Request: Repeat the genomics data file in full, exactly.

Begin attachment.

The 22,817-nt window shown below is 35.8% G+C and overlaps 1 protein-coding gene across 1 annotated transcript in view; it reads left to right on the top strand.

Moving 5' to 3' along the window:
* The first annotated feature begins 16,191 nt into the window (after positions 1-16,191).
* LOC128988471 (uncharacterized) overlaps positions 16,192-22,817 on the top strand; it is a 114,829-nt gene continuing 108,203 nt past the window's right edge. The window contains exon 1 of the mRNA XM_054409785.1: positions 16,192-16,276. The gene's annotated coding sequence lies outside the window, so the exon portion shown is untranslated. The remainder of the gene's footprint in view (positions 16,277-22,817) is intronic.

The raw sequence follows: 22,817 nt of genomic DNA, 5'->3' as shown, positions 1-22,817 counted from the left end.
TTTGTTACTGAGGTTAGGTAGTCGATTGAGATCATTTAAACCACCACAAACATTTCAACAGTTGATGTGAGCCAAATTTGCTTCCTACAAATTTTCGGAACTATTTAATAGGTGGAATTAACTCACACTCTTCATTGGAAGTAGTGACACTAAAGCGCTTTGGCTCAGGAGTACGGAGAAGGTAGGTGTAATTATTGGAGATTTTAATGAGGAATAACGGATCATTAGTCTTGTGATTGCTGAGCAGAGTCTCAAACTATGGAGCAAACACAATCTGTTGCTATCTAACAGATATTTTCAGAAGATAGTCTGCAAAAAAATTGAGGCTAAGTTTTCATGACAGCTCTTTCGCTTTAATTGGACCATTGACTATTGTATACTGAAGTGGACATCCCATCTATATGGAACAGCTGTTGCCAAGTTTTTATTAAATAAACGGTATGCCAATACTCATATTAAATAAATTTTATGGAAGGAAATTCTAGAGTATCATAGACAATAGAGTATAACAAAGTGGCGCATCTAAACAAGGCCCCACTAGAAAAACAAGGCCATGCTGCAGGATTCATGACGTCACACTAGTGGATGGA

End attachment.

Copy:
The 22,817-nt window shown below is 35.8% G+C and overlaps 1 protein-coding gene across 1 annotated transcript in view; it reads left to right on the top strand.

Moving 5' to 3' along the window:
* The first annotated feature begins 16,191 nt into the window (after positions 1-16,191).
* LOC128988471 (uncharacterized) overlaps positions 16,192-22,817 on the top strand; it is a 114,829-nt gene continuing 108,203 nt past the window's right edge. The window contains exon 1 of the mRNA XM_054409785.1: positions 16,192-16,276. The gene's annotated coding sequence lies outside the window, so the exon portion shown is untranslated. The remainder of the gene's footprint in view (positions 16,277-22,817) is intronic.

The raw sequence follows: 22,817 nt of genomic DNA, 5'->3' as shown, positions 1-22,817 counted from the left end.
TTTGTTACTGAGGTTAGGTAGTCGATTGAGATCATTTAAACCACCACAAACATTTCAACAGTTGATGTGAGCCAAATTTGCTTCCTACAAATTTTCGGAACTATTTAATAGGTGGAATTAACTCACACTCTTCATTGGAAGTAGTGACACTAAAGCGCTTTGGCTCAGGAGTACGGAGAAGGTAGGTGTAATTATTGGAGATTTTAATGAGGAATAACGGATCATTAGTCTTGTGATTGCTGAGCAGAGTCTCAAACTATGGAGCAAACACAATCTGTTGCTATCTAACAGATATTTTCAGAAGATAGTCTGCAAAAAAATTGAGGCTAAGTTTTCATGACAGCTCTTTCGCTTTAATTGGACCATTGACTATTGTATACTGAAGTGGACATCCCATCTATATGGAACAGCTGTTGCCAAGTTTTTATTAAATAAACGGTATGCCAATACTCATATTAAATAAATTTTATGGAAGGAAATTCTAGAGTATCATAGACAATAGAGTATAACAAAGTGGCGCATCTAAACAAGGCCCCACTAGAAAAACAAGGCCATGCTGCAGGATTCATGACGTCACACTAGTGGATGGA